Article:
US 4852871 A
A tension spring is attached at each end to a pair of mounting brackets attached to a portable pedestal. The spring is enclosed in a cylindrical housing and one end of the spring is attached to the mounting bracket by an eye bolt that can be adjusted to increase or decrease spring tension. A twisting turn of the housing by a human hand exerts a return force on the hand through the spring with consequent tension being exerted on hand and forearm muscles as long as the housing is continuously gripped.
1. A portable hand exercise device comprising:
a first and second mounting bracket attached to a base,
a mounting sleeve fixedly attached to the first mounting bracket,
a tubular sleeve held by the second mounting bracket,
a rod movably mounted within the sleeve, the rod having a first end in the form of a hook and a threaded second end, the threaded resistance second end held in place by a threaded adjusting element outside the sleeve,
a spring connecting the mounting sleeve to the hook on the rod,
a cylindrical gripping member housing and enclosing the spring the gripping member being fixedly connected at one end to the hook and spring, while being rotatably attached to the mounting sleeve at the other end, so that a twisting motion on the cylindrical gripping member will cause the spring to increase pressure.
2. The portable hand exercise device according to claim 1 wherein the first and second mounting brackets are U-shaped and are permanently bolted to the base.
3. The portable hand exercise device according to claim 2 wherein a mounting sleeve is bolted to the first mounting bracket and the tubular sleeve is squeezed between the pair of upright members in the second mounting bracket.
4. The portable hand exercise device according to claim 1 wherein the rod is a threaded eye bolt and the threaded resistance adjusting element comprises a threaded nut attached at the threaded second end.
5. The portable hand exercise device according to claim 4 wherein the cylindrical gripping member is open at both ends and the ends are enclosed by a first and second end cap each having a central through bore.
6. The portable hand exercise device according to claim 5 wherein the eye portion of the eye bolt is located adjacent an interior surface of the first end cap and is permanently affixed to the first end cap and to a first end of the spring.
7. The portable hand exercise device according to claim 6 wherein a flange on the mounting sleeve is located adjacent an interior surface of the second end cap and a bore hole in the mounting sleeve is aligned with a second end of the spring and connected to the spring with a bolt and nut.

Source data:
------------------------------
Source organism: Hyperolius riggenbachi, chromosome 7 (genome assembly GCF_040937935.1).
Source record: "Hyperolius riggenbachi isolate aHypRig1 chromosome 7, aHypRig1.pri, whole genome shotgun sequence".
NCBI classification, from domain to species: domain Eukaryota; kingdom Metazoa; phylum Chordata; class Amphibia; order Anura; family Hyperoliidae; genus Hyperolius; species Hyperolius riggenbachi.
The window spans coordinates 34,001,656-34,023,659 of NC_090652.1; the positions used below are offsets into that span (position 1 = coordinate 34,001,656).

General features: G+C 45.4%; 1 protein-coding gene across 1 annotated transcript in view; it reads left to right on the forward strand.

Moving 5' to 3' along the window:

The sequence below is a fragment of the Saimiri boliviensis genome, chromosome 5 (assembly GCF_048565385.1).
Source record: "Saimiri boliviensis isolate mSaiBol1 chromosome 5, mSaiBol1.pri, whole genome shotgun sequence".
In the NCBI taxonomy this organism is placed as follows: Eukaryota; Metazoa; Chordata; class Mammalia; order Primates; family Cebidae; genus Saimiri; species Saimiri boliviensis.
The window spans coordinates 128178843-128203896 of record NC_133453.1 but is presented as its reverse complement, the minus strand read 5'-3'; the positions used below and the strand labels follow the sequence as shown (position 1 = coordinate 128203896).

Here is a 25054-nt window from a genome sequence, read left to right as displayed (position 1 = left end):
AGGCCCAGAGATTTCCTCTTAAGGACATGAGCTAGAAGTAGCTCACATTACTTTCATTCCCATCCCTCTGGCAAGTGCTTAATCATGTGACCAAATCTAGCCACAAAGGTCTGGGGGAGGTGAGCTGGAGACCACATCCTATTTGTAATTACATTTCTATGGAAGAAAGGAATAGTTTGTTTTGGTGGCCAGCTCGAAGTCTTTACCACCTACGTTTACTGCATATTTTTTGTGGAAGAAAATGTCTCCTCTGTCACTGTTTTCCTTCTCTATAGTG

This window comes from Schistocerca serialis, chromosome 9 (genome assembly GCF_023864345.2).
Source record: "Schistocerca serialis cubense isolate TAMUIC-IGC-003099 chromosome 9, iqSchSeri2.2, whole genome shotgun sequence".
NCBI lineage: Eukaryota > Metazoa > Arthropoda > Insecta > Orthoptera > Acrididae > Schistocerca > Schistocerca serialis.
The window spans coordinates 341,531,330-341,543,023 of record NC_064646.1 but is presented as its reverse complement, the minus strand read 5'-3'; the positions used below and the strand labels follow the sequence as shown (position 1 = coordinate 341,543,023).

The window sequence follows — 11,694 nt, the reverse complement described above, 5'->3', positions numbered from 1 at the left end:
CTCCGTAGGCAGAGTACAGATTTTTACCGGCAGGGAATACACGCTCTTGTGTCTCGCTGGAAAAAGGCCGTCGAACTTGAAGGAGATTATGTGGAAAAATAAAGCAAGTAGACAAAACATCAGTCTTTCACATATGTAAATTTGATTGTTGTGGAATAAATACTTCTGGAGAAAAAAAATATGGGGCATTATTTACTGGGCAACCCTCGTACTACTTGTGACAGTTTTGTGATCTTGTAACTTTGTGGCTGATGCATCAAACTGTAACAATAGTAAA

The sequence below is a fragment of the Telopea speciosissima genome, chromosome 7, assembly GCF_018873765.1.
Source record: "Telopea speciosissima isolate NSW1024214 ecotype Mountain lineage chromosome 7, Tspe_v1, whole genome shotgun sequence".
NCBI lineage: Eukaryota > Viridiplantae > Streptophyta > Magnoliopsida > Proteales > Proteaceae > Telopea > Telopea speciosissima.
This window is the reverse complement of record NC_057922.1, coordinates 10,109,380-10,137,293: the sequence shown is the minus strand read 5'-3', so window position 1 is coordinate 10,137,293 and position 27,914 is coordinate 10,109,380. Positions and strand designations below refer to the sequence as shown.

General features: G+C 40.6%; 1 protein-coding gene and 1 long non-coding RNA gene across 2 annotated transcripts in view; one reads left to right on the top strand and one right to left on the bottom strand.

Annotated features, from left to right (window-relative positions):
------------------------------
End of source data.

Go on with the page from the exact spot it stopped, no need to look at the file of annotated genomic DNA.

8. A portable hand exercise device comprising:
a first and second mounting bracket secured to a base,
a mounting sleeve fixedly secured to the first mounting bracket,
an eye bolt movably held within a tubular spacer sleeve, the spacer sleeve gripped by the second mounting bracket,
a spring connecting the mounting sleeve to the eye bolt,
a cylindrical gripping member open at a first and second end enclosing the spring,
a rear end cap enclosing the second end and a front end cap enclosing the first end of the housing, the rear end cap having a central bore rotatably receiving the mounting sleeve and the front end cap having a central bore receiving the eye bolt, wherein the gripping member is fixedly connected to the eye bolt and spring adjacent the front end, whereby a twisting motion in one direction on the cylindrical gripping member by a human hand causes the spring to increase tension and exert pressure on the hand as long as the gripping member is continuously gripped.
9. A portable hand exercise device according to claim 8 wherein the first mounting bracket is U-shaped and is bolted to the mounting sleeve through a transverse hole and the second mounting bracket is U-shaped with first and second arms squeezing the spacer sleeve by a bolt through a transverse hole in the first and second arms.
10. A portable hand exercise device according to claim 8 wherein the mounting sleeve has an annular flange that abuts an inside surface of the rear end cap and a transverse hole for receiving a bolt to connect to the spring.
1. Field of the Invention
This invention relates to an exercise device. More particularly, it refers to a device that can be gripped and turned by a person's hand. The device exerts pressure from an internal spring to create tension on various muscles in the hand and forearm.
2. Description of the Prior Art
Many hand exercise devices are well known in the prior art such as shown in U.S. Pat. No. 4,591,151 which describes a device having two cylindrical handle grips. One or more torsion springs coaxially surround a spindle to provide force needed to rotate one of the cylindrical handles. See also U.S. Pat. No. 4,643,417 which describes an exercise device having first and second tubes with hand grip outer surfaces. Frictional resistance retards rotation. Still further, see U.S. Pat. No. 4,695,049 which describes a hand exercise device having first and second handles. A threaded rod is secured to the first handle. A spring exerts force along the threaded rod to produce rotative friction. Also see U.S. Pat. No. 4,193,593 which shows a device having an inner and outer tube. The tubes can be manually grasped and pulled generally axially from a collapsed position to an extended position.